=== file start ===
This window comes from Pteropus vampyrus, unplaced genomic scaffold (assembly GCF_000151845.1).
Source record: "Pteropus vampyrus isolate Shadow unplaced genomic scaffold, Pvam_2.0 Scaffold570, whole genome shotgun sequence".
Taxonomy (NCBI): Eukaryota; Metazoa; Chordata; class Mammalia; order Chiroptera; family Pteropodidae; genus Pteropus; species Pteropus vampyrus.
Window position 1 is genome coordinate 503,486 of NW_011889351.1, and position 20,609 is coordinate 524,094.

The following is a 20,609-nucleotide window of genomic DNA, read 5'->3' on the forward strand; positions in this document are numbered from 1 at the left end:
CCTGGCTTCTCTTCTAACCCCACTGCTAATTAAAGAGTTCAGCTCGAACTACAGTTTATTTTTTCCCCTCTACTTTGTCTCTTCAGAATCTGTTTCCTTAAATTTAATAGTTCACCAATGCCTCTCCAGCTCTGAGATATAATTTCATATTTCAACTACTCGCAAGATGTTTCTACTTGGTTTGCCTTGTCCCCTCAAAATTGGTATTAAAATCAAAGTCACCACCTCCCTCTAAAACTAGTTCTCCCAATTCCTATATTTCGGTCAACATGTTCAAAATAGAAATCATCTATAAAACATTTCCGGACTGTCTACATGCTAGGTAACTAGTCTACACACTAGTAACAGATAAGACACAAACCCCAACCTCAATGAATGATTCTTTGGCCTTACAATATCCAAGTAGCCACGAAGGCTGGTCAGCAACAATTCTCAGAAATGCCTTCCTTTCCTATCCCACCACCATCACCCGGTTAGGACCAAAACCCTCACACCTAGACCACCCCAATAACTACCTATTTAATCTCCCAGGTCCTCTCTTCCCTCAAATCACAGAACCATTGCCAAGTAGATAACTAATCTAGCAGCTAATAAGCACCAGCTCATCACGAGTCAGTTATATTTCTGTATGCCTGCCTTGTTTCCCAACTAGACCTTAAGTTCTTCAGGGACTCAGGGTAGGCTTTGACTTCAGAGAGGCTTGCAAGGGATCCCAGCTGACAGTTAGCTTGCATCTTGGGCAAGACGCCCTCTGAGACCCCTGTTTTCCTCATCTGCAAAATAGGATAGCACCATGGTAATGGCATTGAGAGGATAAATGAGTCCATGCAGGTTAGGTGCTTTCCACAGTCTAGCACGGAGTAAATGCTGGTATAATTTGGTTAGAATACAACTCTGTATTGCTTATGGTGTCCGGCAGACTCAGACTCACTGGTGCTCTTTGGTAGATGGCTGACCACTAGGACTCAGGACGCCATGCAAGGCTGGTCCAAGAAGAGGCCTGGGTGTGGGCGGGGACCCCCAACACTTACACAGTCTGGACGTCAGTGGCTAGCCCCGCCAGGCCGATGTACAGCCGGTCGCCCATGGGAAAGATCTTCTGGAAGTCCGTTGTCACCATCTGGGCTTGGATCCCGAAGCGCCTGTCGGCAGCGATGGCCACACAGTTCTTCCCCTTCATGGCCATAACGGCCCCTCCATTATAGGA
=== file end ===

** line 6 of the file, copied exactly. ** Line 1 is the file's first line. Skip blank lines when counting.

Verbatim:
CCTGGCTTCTCTTCTAACCCCACTGCTAATTAAAGAGTTCAGCTCGAACTACAGTTTATTTTTTCCCCTCTACTTTGTCTCTTCAGAATCTGTTTCCTTAAATTTAATAGTTCACCAATGCCTCTCCAGCTCTGAGATATAATTTCATATTTCAACTACTCGCAAGATGTTTCTACTTGGTTTGCCTTGTCCCCTCAAAATTGGTATTAAAATCAAAGTCACCACCTCCCTCTAAAACTAGTTCTCCCAATTCCTATATTTCGGTCAACATGTTCAAAATAGAAATCATCTATAAAACATTTCCGGACTGTCTACATGCTAGGTAACTAGTCTACACACTAGTAACAGATAAGACACAAACCCCAACCTCAATGAATGATTCTTTGGCCTTACAATATCCAAGTAGCCACGAAGGCTGGTCAGCAACAATTCTCAGAAATGCCTTCCTTTCCTATCCCACCACCATCACCCGGTTAGGACCAAAACCCTCACACCTAGACCACCCCAATAACTACCTATTTAATCTCCCAGGTCCTCTCTTCCCTCAAATCACAGAACCATTGCCAAGTAGATAACTAATCTAGCAGCTAATAAGCACCAGCTCATCACGAGTCAGTTATATTTCTGTATGCCTGCCTTGTTTCCCAACTAGACCTTAAGTTCTTCAGGGACTCAGGGTAGGCTTTGACTTCAGAGAGGCTTGCAAGGGATCCCAGCTGACAGTTAGCTTGCATCTTGGGCAAGACGCCCTCTGAGACCCCTGTTTTCCTCATCTGCAAAATAGGATAGCACCATGGTAATGGCATTGAGAGGATAAATGAGTCCATGCAGGTTAGGTGCTTTCCACAGTCTAGCACGGAGTAAATGCTGGTATAATTTGGTTAGAATACAACTCTGTATTGCTTATGGTGTCCGGCAGACTCAGACTCACTGGTGCTCTTTGGTAGATGGCTGACCACTAGGACTCAGGACGCCATGCAAGGCTGGTCCAAGAAGAGGCCTGGGTGTGGGCGGGGACCCCCAACACTTACACAGTCTGGACGTCAGTGGCTAGCCCCGCCAGGCCGATGTACAGCCGGTCGCCCATGGGAAAGATCTTCTGGAAGTCCGTTGTCACCATCTGGGCTTGGATCCCGAAGCGCCTGTCGGCAGCGATGGCCACACAGTTCTTCCCCTTCATGGCCATAACGGCCCCTCCATTATAGGA